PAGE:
In today’s society, most individuals have been touched in some way by cancer – whether personally, through a family member, friend or acquaintance. Cancer is a widespread group of diseases that affect millions of people in the United States and worldwide. It originates as an abnormal mutation to a person’s genes that causes them to divide and grow erratically. At the Austin Center for Radiation Oncology, the main focus of our practice is treating men with prostate cancer. We are also interested in hereditary cancers and genetic testing in relationship to prostate cancer.
Understanding genetic mutations
Cancer-causing gene mutations are categorized as being either an acquired mutation or a germline mutation.
Acquired mutations, also known as sporadic or somatic mutations, are the most common cause of cancer. These types of mutations develop when genes are damaged over a period of time. Typically, this damage occurs due to certain exposures, behaviors, or by advanced age. This type of genetic mutation can be influenced by tobacco use, ultraviolet rays, radiation exposure, poor dietary choices, physical inactivity, obesity or viruses.
Germline mutations, also known as inherited mutations, are far less common. An inherited gene mutation is passed onto a child from the DNA of either the father’s sperm or the mother’s egg. As the fertilized egg (zygote) begins to divide, the inherited mutation becomes part of each new cell in the developing fetus. From there on, hereditary mutations can continue to be passed down to future generations. While this may sound alarming, it is important to understand that not all individuals with an inherited mutation will develop cancer. However, these individuals do have a higher risk of developing cancer sometime during their lifetime.
Statistics indicate that approximately five to ten percent of all cancers are due to an inherited mutation, which is low. Research shows that there are certain indicators and cancer relationships that may point to prostate cancer as an inherited genetic mutation in some men. These factors include:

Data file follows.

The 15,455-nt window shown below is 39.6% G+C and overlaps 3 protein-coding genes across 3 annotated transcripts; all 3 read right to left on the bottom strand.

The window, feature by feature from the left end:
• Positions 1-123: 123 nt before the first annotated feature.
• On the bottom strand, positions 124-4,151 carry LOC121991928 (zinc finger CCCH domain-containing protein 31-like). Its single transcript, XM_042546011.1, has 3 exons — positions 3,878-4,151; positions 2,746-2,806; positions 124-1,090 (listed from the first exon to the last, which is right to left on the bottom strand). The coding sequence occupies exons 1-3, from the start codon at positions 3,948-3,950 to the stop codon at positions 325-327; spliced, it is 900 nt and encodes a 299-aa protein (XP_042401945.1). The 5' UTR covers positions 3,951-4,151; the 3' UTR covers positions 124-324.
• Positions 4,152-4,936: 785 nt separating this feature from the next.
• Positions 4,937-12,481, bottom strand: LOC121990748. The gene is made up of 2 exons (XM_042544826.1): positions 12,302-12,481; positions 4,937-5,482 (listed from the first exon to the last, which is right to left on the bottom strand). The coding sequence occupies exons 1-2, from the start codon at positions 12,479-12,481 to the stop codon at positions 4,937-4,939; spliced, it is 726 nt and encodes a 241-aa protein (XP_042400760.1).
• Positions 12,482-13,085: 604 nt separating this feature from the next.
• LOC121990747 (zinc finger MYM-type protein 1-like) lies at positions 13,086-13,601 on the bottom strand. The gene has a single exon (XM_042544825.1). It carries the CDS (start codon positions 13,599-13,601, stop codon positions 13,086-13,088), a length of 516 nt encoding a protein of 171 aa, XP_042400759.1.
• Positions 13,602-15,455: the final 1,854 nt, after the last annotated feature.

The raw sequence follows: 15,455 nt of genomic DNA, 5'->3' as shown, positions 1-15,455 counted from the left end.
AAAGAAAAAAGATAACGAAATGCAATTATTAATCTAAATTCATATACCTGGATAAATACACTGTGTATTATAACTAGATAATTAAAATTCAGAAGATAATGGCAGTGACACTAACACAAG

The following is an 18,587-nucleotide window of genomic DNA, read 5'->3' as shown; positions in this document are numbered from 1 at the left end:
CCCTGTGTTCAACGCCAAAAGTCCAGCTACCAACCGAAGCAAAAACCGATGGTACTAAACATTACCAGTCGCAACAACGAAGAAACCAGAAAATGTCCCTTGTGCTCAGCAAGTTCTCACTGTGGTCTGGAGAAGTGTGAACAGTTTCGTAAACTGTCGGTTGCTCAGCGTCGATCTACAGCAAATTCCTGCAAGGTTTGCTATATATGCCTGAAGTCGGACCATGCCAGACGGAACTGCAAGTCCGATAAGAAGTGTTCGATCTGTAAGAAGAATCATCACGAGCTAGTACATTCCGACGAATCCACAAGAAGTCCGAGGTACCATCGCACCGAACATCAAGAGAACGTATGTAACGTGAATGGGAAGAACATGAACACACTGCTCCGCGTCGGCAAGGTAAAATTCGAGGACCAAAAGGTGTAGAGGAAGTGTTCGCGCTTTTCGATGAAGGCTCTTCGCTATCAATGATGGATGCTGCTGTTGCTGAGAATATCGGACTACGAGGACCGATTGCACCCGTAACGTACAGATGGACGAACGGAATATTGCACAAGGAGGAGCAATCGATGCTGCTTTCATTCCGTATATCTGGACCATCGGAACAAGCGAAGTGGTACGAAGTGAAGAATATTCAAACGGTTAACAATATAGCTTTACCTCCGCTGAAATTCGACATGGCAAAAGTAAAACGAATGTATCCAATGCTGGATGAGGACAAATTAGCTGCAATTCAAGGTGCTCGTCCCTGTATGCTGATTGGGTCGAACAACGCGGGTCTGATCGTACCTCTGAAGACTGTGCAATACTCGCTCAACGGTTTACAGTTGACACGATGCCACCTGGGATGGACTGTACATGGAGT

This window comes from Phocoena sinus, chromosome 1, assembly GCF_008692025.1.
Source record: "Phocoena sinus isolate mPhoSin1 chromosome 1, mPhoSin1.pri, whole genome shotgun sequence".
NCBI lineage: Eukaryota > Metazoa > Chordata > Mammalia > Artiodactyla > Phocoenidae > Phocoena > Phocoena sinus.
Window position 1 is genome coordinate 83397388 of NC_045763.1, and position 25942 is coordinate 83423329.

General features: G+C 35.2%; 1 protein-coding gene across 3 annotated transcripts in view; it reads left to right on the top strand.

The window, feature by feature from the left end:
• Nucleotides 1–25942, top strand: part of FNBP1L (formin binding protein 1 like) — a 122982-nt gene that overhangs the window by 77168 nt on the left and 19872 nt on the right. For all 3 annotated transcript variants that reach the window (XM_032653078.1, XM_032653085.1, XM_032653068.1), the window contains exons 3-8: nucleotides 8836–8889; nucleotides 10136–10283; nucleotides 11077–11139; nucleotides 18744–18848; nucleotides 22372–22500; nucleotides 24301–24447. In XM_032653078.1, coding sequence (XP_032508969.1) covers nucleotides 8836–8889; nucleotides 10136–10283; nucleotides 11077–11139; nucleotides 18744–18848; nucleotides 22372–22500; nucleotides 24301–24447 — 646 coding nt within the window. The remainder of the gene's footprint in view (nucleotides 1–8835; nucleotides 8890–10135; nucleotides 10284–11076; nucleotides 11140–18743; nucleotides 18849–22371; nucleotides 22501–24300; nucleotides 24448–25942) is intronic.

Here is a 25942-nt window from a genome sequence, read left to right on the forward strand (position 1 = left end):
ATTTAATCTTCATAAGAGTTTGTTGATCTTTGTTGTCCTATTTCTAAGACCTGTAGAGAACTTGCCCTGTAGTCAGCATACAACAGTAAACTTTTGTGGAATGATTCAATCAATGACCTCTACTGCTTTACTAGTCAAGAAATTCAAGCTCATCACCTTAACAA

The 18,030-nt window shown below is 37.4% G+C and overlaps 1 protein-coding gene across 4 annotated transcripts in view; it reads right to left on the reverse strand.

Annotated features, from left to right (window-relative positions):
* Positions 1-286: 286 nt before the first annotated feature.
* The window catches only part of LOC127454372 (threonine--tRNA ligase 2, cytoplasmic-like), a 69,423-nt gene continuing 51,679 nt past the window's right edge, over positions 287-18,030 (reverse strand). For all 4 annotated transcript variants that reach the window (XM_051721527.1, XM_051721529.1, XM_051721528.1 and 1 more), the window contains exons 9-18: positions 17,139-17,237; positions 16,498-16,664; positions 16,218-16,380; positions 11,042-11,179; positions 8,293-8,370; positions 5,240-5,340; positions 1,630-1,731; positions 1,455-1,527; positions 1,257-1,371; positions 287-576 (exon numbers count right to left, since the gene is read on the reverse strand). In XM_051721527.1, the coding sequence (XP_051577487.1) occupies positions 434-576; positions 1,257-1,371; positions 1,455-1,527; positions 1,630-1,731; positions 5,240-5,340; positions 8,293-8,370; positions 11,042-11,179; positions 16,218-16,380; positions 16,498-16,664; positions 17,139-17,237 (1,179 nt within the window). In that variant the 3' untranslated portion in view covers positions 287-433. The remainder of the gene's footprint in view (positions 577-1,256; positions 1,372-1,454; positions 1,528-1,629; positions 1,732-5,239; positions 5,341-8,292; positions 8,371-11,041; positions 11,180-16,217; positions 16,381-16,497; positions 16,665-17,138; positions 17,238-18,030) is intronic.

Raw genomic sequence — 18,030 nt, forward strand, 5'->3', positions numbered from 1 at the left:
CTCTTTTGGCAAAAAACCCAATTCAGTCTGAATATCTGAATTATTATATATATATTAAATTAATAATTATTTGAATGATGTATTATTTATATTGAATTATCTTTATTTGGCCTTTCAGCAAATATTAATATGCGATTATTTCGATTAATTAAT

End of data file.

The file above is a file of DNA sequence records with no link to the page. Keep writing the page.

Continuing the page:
- Men who have been diagnosed with a Gleason Score of 7 or higher
- Men with prostate cancer who have a close family member with one of these cancers: female breast cancer (diagnosed at 50 or younger), male breast cancer, pancreatic cancer or ovarian cancer
- Family members with cancers connected to inherited gene mutations: colorectal cancer, kidney cancer, melanoma, retinoblastoma, thyroid cancer
In general, there are several other cancer-related characteristics that can also hint at the possibility of hereditary cancers in a family. These factors can include:
- Yourself or a family member being diagnosed with cancer before 50
- When an individual develops more than one type of cancer
- When specific cancers continue to be diagnosed in a family – example: breast, ovarian, uterine and colon cancer
- Bilateral cancer diagnoses: both breasts, both eyes or two internal organs such as both kidneys
- More than one child in a family diagnosed with cancer
- Families who have had similar cancers diagnosed throughout several generations
Genetic testing for hereditary cancers
At the Austin Center for Radiation Oncology, we offer prostate cancer patients (who meet the previously mentioned criteria) the option to undergo genetic testing for inherited gene mutations. The goal of genetic testing is help identify individuals whose family members may also be at risk for hereditary gene mutations. This information will help them make decisions about preventative screenings and treatment.
Positive results, after genetic testing, indicate that the individual and their family members are at a higher risk of developing certain cancers. These cancers and risk factors are as follows:
Male breast cancer – male family members have a risk of up to 60 times higher than the general population
Female breast cancer – female family members have a risk of up to 11 times higher than the general population
Prostate cancer – male family members have a risk of up to 2.5 times higher than the general population
Pancreatic cancer – male family members have a risk of up to 7 times higher than the general population; females are also at a higher risk of developing this cancer
Ovarian cancer – female family members have a risk of up to 44 times higher than the general population
Uterine cancer – female family members have a risk of up to 47 times higher than the general population
Colon cancer and Melanoma – both male and female family members are at a higher risk
(Statistics provided by Myriad)
It is important to understand that a positive result from genetic testing does not mean that you or your family members are destined to develop cancer. This diagnostic tool is important in letting family members know that the genetic mutation is present. With this information, they can work with their medical provider in making individual healthcare decisions.
Currently, ACFRO is offering genetic testing from the following vendors: Ambry, Invitae and Myriad. We encourage you to click on each company link to learn more about genetic testing, what each vendor offers, and what positive results can mean for you and your family. If you have been diagnosed with prostate cancer and would like to learn more about genetic testing, contact the Austin Center for Radiation Oncology.